"I thought about what that means. I think we want profit for two reasons—we have a temporal need. We have to eat. We have to put a roof over our head and clothes on the backs of our children. But there's a deeper element, though, to work. Work brings dignity to who we are as human beings. I believe we were created by almighty God to be productive. And when you use the talents that God has given you, you are productive and you care for your family and neighbors. So you kind of carry out the golden rule of loving God and loving and serving your neighbor."

In addition to being a business owner, Costello has become a mental health advocate and educator, speaking all over the country.

Ten weeks after her husband's death, Costello said, she testified before a senate hearing committee and was ultimately instrumental in the passing of a bill named in her husband's honor, which helps those in an ongoing mental health crisis.

She said her family's story was instrumental in getting the Helping Families With Mental Health Crisis Act passed in Washington D.C.—despite its failing in committee three years in a row.

"Sometimes you have to have tragedy before people wake up," she said. "I could stay home, pull the covers over my head and feel sorry for myself the rest of my life… I don't want to see another family go through what we've gone through."

Costello, a committee member for the Department of Mental Health and Substance Abuse, said she believes mental health is a labor issue.

"I studied the data in Oklahoma. Here's some shocking statistics. We are the second worst state in the union for mental illness. We are consistently one of the lowest-funded. But here's what's even more shocking. The number one reason for low productivity in the work place is actually mental health issues. It's the second leading reason for absenteeism, 30% of our disability cost and our employers are spending an additional $600 million each year on claims for mental health issues and in two years the number one reason for disability will be mental health issues," she said.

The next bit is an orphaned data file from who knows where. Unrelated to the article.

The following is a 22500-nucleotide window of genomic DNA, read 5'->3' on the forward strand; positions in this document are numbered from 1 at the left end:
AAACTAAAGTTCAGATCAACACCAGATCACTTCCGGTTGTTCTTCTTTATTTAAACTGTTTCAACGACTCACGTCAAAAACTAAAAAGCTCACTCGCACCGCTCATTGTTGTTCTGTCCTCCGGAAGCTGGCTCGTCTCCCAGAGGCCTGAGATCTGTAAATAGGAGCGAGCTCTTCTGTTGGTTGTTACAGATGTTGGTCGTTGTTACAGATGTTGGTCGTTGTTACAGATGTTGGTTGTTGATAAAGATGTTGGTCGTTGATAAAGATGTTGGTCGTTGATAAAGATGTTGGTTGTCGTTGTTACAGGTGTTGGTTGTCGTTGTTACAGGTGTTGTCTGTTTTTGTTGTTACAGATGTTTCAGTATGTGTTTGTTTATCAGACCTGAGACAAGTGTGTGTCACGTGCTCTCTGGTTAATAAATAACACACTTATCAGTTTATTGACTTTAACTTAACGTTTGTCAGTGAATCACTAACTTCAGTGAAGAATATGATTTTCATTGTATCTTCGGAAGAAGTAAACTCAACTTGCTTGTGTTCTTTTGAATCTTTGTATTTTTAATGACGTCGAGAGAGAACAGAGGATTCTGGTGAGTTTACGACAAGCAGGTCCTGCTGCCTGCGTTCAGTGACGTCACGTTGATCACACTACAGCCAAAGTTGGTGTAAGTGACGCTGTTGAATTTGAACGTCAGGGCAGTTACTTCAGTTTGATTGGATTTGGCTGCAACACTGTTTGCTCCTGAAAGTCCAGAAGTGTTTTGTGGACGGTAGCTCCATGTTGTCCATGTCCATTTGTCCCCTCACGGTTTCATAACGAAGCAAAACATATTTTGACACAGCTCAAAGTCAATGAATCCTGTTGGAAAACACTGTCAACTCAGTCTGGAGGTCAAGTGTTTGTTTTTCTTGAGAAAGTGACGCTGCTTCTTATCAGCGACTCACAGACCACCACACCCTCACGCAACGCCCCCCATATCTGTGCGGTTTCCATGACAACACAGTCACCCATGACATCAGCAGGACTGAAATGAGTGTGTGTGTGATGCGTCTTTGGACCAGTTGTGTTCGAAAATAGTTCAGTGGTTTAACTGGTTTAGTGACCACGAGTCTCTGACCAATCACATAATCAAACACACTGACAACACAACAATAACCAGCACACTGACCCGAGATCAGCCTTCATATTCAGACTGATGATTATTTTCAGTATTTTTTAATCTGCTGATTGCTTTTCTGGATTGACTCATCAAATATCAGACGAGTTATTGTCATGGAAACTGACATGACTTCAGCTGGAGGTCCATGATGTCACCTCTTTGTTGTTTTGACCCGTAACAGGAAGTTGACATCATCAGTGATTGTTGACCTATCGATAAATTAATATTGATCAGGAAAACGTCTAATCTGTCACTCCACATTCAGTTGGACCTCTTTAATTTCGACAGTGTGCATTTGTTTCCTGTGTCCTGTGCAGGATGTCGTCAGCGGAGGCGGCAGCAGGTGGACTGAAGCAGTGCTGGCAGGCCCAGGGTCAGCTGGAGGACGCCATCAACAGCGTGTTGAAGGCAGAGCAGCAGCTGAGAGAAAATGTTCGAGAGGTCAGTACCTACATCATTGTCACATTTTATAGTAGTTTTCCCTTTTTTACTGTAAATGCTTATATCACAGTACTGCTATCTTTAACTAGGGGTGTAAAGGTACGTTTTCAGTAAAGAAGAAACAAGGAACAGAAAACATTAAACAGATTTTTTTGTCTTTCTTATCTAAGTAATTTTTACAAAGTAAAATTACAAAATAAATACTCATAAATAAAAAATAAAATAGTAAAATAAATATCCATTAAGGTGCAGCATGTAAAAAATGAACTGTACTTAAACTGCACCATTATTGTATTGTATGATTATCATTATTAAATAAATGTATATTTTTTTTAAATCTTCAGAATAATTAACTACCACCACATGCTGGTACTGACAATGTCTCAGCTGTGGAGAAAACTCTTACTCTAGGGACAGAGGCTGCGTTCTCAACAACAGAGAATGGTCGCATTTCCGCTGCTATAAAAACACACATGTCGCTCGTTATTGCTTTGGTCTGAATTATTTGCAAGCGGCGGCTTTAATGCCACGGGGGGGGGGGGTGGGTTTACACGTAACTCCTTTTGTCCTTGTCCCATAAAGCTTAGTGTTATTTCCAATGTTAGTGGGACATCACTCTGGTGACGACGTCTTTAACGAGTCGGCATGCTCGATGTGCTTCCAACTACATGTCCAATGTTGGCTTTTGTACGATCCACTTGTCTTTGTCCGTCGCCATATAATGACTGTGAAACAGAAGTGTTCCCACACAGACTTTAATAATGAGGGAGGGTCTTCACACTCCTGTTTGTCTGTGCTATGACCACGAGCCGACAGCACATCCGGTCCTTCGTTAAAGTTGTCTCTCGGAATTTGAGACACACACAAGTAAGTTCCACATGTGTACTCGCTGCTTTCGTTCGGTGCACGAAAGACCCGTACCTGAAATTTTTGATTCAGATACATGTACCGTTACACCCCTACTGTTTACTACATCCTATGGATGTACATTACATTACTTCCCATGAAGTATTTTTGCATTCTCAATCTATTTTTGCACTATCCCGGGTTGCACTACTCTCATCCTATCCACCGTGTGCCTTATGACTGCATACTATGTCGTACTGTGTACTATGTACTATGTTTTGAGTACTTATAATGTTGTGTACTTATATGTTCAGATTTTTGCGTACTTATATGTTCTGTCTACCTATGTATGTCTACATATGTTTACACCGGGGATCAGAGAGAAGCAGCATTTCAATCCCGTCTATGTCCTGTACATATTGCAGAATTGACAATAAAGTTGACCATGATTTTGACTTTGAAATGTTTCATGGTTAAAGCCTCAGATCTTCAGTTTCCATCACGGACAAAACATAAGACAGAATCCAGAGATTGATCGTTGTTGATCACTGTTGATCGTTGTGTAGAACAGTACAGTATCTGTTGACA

She added, "Life is precious and time is short. We only have so much time to do things on this earth and I know that in a real, deep way. I know that I can be an excellent Labor Commissioner. I know that I understand the importance of the dignity in work. All you have to do is talk to a man who has been out of work for six months with kids to feed—it's soul crushing. They feel hopeless and useless."

In officer, Costello said she wants to work to promote job creation, improve workplace safety and address workplace mental health. She wants the Department of Labor to be known as a user-friendly department.

"As Labor Commissioner I will apply the same formula that allowed Mark and me to succeed in business: Hard work, solid values, diligent planning and biblical principles," she said. "As Mark once said, 'I have an old-fashioned belief that the fruits of your labor belong to you; not to be taken and redistributed by some bureaucratic program.'"